So then by this thinking, would it be safe to eat beef with mad cow? I mean we can eat it and our tummies will be full. But how long before the side effects present themselves?

I think feeding any animal with a food item that has a known virus that kills its host is just asking for problems.
But maybe not.
 

Mike Fisher

Established Member
Mad cow can cross the species barrier. As far as we know, the cricket virus currently can't, but that's only if it doesn't mutate. Who knows if and when that might be.:eek:
 

Olimpia

Biologist & Ecologist
That's a bad example, we know this virus doesn't jump from invertebrates to vertebrates. It's not like mad cow disease, which we know does go from mammal to mammal. But your chameleon is never going to catch the cricket virus. Just like thankfully my chameleons don't get the flu every time I have it.
 

Chameleopatrick

New Member
That's a bad example, we know this virus doesn't jump from invertebrates to vertebrates. It's not like mad cow disease, which we know does go from mammal to mammal. But your chameleon is never going to catch the cricket virus. Just like thankfully my chameleons don't get the flu every time I have it.

Good points, but like a lot of issues here short answers aren't enough.

So, if a cricket that is housed with a virus and the fellow crickets are dying, how does that effect the bacteria levels in the environment? Lots of dead anything has a side effect. That side effect of decomposing crickets(as in this case) is nasty bacteria. Lets take it a step farther.

Now you're feeding your beloved chameleons with insects with bacterial levels that are unusually high, in addition to a host killing virus. Can your chameleon's immune system handle that?

Perhaps.

But be prepared to get a good case of mouth and tongue issues.

It's difficult enough with healthy feeders, adding a known issue into the mix is just risky, that's all.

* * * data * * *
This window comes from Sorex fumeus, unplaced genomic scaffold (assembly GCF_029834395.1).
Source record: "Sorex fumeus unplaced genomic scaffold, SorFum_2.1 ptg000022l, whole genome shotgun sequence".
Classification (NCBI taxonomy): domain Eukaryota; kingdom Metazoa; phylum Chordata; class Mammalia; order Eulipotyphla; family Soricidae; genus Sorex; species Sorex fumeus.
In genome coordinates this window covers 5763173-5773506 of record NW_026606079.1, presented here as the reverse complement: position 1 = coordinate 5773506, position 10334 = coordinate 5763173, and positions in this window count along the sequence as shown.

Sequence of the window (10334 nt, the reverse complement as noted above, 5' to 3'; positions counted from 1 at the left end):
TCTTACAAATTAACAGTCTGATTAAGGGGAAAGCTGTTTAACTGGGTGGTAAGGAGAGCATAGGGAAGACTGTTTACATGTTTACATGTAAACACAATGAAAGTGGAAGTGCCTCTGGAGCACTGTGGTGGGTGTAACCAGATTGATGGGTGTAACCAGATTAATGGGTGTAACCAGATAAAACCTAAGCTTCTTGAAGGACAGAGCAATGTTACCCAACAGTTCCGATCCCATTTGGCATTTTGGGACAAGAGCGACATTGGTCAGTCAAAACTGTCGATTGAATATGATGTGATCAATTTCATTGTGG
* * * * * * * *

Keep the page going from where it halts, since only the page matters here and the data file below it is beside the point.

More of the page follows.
Just saying the virus can't be transferred is by no means is best practices.
 
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VigilantSpearIII

New Member
Bwahaha! Chameleons are not even in the same phylum as crickets...there is a 99.99% chance that it will not cross the phylum barrier. Basic bio... nuff said.
 

ferretinmyshoes

Veterinarian
Staff member
Actually...as much as I'd love to agree that the cricket virus is not something to worry about...there is evidence that invertebrate viruses can in fact infect lizards. In this case it was a cricket virus that infected a hoehnelli. I do not want to cause a panic with this. It is still very unlikely that healthy chameleons will be infected clinically. The virus in the article is an iridovirus in field crickets, whereas the paralysis virus is a parvovirus (much, much less likely to jump hosts like that) and in a different cricket species.

Experimental Infection of Crickets (Gryllus Bimaculatus) with an Invertebrate Iridovirus Isolated from a High-Casqued Chameleon (Chamaeleo Hoehnelii)

I would not be overly concerned with feeding the possibly infected crickets off, and I'm sure many of us already have since this virus has hit many suppliers in the last year.
 

camimom

New Member
Just because the cricket virus probably cant leap from one species to another, doesn't mean we should still feed the infected bugs off.

Better safe than sorry.